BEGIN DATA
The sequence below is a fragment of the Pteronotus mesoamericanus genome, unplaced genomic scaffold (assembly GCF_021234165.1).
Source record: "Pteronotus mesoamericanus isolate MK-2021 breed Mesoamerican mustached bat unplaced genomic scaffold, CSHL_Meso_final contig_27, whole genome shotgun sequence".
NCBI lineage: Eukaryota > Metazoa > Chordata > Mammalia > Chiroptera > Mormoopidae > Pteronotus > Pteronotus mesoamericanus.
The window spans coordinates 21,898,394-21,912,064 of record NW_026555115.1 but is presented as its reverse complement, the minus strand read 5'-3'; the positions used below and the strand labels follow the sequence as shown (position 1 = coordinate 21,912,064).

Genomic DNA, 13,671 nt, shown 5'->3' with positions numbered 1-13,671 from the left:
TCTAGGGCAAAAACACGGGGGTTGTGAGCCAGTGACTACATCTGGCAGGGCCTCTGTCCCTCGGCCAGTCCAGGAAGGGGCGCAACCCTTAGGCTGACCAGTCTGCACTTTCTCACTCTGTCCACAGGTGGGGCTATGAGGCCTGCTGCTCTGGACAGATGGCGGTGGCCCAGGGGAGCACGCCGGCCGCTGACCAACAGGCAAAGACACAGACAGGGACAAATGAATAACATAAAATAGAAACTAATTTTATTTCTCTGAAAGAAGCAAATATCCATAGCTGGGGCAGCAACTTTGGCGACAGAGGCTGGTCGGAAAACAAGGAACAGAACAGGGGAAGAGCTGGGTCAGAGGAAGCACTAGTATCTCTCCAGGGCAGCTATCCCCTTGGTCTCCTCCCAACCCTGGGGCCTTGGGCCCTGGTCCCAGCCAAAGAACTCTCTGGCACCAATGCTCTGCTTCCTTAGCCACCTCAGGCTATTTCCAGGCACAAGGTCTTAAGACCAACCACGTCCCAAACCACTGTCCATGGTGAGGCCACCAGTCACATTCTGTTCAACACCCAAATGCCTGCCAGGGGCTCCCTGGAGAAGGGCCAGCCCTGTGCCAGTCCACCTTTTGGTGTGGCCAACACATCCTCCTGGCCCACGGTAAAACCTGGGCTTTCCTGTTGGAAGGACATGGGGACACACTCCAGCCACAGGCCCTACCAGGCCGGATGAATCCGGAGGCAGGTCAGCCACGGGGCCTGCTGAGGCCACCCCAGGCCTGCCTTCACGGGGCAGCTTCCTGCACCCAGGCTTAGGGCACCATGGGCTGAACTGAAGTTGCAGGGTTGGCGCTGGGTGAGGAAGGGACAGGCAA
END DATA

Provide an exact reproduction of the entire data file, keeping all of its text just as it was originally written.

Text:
The sequence below is a fragment of the Pteronotus mesoamericanus genome, unplaced genomic scaffold (assembly GCF_021234165.1).
Source record: "Pteronotus mesoamericanus isolate MK-2021 breed Mesoamerican mustached bat unplaced genomic scaffold, CSHL_Meso_final contig_27, whole genome shotgun sequence".
NCBI lineage: Eukaryota > Metazoa > Chordata > Mammalia > Chiroptera > Mormoopidae > Pteronotus > Pteronotus mesoamericanus.
The window spans coordinates 21,898,394-21,912,064 of record NW_026555115.1 but is presented as its reverse complement, the minus strand read 5'-3'; the positions used below and the strand labels follow the sequence as shown (position 1 = coordinate 21,912,064).

Genomic DNA, 13,671 nt, shown 5'->3' with positions numbered 1-13,671 from the left:
TCTAGGGCAAAAACACGGGGGTTGTGAGCCAGTGACTACATCTGGCAGGGCCTCTGTCCCTCGGCCAGTCCAGGAAGGGGCGCAACCCTTAGGCTGACCAGTCTGCACTTTCTCACTCTGTCCACAGGTGGGGCTATGAGGCCTGCTGCTCTGGACAGATGGCGGTGGCCCAGGGGAGCACGCCGGCCGCTGACCAACAGGCAAAGACACAGACAGGGACAAATGAATAACATAAAATAGAAACTAATTTTATTTCTCTGAAAGAAGCAAATATCCATAGCTGGGGCAGCAACTTTGGCGACAGAGGCTGGTCGGAAAACAAGGAACAGAACAGGGGAAGAGCTGGGTCAGAGGAAGCACTAGTATCTCTCCAGGGCAGCTATCCCCTTGGTCTCCTCCCAACCCTGGGGCCTTGGGCCCTGGTCCCAGCCAAAGAACTCTCTGGCACCAATGCTCTGCTTCCTTAGCCACCTCAGGCTATTTCCAGGCACAAGGTCTTAAGACCAACCACGTCCCAAACCACTGTCCATGGTGAGGCCACCAGTCACATTCTGTTCAACACCCAAATGCCTGCCAGGGGCTCCCTGGAGAAGGGCCAGCCCTGTGCCAGTCCACCTTTTGGTGTGGCCAACACATCCTCCTGGCCCACGGTAAAACCTGGGCTTTCCTGTTGGAAGGACATGGGGACACACTCCAGCCACAGGCCCTACCAGGCCGGATGAATCCGGAGGCAGGTCAGCCACGGGGCCTGCTGAGGCCACCCCAGGCCTGCCTTCACGGGGCAGCTTCCTGCACCCAGGCTTAGGGCACCATGGGCTGAACTGAAGTTGCAGGGTTGGCGCTGGGTGAGGAAGGGACAGGCAA